Eventually Miranda sleeps, but not for long. She wakes up to the sound of the bed creaking, the soft clinking of buckles as Julie stands and redresses and walks out of the room. Miranda curls her knees up to her breasts and hugs herself, wondering where Julie is going, if she should follow. She thinks of Brigit and her friends, her teammates, still sleeping in their blankets on the basement floor. She imagines the rumors they started about Julie are true, imagines Julie out in the woods transforming into a beautiful, feral girl. She crawls on her knees and her forearms swell into front legs. Bristles of fur needle their way out through her belly, the pads of her paws, her breasts. Her eyes turn pale, the color of stone. As she pants, her jaw sags, her teeth drag through the dirt as she runs, and her mouth foams.

Miranda stands, pulls her clothes back on, and rushes to follow her. She knows exactly where Julie is going, although she can’t say how. Instinct perhaps. She follows the weaving dark shadow of the girl in front of her through the paved roads of the neighborhood and up the curved spine of the mountain, towards the distant sound of howling wolves. There is no moon in the sky that night, but the stars are bright enough that eventually Miranda’s eyes adjust. She sees the tall fences appearing before her, turns her head and searches for Julie until she sees her, sitting inside one of the enclosures, surrounded by the tranquil fur of the wolves.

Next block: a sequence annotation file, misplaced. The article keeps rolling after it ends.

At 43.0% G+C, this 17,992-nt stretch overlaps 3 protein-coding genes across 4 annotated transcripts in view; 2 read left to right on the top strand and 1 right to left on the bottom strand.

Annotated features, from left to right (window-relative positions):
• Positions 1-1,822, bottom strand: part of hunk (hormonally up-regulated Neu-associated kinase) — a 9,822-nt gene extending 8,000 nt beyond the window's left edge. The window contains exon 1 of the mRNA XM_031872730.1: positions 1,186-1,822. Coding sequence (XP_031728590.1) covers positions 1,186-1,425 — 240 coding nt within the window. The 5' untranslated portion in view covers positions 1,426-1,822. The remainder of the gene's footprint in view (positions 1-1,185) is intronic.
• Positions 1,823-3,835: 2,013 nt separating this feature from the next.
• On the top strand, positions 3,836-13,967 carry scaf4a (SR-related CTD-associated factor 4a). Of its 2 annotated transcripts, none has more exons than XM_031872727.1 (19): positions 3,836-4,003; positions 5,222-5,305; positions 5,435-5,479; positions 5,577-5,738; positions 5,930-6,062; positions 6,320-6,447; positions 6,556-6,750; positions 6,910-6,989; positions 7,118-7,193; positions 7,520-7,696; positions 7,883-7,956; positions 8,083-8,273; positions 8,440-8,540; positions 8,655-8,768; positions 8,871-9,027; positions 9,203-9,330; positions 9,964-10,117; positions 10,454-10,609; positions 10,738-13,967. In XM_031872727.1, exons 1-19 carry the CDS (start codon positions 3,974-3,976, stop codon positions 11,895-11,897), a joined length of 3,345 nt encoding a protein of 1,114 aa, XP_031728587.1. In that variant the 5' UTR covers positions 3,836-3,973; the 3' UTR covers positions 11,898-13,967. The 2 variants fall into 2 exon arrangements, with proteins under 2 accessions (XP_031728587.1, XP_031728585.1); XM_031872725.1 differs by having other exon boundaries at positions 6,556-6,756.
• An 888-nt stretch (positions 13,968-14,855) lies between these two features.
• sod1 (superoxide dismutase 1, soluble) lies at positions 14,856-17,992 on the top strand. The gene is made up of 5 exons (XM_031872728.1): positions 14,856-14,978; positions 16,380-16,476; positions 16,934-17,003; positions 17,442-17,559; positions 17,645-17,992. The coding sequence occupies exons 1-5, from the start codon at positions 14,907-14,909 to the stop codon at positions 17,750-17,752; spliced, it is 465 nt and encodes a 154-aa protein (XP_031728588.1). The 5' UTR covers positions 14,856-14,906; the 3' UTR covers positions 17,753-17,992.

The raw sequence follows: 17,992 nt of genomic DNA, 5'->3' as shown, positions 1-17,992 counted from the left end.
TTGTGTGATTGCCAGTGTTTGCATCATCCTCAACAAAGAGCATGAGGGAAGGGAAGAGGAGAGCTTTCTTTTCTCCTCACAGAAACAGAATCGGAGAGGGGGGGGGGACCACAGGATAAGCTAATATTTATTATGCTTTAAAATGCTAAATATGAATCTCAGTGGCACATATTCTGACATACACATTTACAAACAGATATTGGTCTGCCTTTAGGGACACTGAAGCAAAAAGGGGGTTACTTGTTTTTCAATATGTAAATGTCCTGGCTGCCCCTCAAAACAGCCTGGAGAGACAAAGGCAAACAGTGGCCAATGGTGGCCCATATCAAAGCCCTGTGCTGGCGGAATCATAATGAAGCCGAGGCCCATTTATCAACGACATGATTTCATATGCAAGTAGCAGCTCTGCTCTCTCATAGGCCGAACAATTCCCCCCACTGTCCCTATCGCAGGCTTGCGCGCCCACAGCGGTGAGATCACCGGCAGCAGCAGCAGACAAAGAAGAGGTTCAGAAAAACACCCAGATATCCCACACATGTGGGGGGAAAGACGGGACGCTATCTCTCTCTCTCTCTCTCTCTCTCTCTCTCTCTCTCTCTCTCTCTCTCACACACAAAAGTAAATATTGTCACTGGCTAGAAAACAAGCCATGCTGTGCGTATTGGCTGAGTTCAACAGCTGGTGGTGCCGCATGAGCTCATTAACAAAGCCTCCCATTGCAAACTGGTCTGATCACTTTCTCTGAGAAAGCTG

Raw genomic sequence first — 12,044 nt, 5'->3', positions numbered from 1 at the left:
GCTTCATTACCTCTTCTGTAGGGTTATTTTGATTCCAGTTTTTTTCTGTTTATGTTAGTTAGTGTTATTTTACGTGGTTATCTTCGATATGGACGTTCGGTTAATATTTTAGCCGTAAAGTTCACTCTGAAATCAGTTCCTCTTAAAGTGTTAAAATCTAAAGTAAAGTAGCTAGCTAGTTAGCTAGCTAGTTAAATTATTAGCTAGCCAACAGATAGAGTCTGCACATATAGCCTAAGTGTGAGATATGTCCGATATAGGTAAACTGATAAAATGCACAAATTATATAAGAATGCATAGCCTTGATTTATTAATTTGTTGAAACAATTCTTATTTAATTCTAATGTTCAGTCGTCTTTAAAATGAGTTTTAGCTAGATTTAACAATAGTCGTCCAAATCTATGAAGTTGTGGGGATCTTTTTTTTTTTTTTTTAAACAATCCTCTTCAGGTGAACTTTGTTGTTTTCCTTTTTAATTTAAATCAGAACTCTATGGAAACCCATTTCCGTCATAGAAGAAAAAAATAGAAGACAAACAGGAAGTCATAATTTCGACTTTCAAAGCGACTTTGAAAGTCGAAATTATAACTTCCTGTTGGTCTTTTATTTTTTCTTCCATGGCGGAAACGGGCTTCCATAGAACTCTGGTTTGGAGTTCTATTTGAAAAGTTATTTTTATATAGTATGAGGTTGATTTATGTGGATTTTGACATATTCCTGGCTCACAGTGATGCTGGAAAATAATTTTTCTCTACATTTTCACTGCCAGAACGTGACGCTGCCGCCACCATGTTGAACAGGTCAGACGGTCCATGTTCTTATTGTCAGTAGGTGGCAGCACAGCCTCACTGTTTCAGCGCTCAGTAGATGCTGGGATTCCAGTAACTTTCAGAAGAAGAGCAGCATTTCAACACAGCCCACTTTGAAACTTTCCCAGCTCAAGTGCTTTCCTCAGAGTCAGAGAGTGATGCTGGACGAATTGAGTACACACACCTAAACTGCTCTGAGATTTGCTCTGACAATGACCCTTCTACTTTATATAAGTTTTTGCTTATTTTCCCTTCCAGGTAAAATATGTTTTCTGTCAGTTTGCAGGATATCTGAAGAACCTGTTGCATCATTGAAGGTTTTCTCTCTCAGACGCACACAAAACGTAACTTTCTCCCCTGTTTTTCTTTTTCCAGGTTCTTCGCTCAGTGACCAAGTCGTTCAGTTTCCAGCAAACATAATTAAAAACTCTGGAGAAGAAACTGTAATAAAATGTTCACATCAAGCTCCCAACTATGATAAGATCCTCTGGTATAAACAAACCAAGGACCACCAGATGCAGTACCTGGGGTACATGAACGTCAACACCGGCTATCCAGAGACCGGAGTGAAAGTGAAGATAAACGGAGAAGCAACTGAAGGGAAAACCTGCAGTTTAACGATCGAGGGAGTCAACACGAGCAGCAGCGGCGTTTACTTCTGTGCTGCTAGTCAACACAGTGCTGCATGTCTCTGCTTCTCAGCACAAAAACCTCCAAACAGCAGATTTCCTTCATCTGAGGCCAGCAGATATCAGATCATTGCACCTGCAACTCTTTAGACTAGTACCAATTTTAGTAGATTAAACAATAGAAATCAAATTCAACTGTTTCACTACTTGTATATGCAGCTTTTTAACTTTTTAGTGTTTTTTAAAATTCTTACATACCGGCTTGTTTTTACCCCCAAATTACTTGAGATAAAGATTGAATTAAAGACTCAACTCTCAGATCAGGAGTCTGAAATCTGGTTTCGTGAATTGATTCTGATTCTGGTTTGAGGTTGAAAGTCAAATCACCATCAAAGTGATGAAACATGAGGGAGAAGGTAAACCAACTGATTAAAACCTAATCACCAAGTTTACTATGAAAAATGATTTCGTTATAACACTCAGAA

“Miranda,” Julie calls out to her. “Come inside.”

Miranda presses her stomach to the dirt and inches her way beneath the fence. The bulge of her hamstring muscle catches on the rough metal, it pulls. She doesn’t let the cut slow her down. She stands and walks towards Julie. It is dark enough to blur the wolves into one homogeneous mass, the eager snouts and rising tails parting around her as she walks. It feels like she is wading through a soft and fibrous mud. She reaches Julie and settles next to her. Their knees press together and the wolves pace around them in a thick circle. The air smells mulchy, like the dirt being overturned by the wolves’ kneading paws. In the new-moon dark nothing stands out but their eyes, the white of their hair. It is as though dozens of girls, twins of the girl sitting next to her, are watching Miranda.

Julie stretches onto her back and Miranda follows suit, curling her body towards the other girl. Both of them flinch when their chapped knees sand together. They push back apart. Several minutes pass. Miranda listens to Julie’s careful breathing and inches herself closer again, first with her shoulders and then with her hips.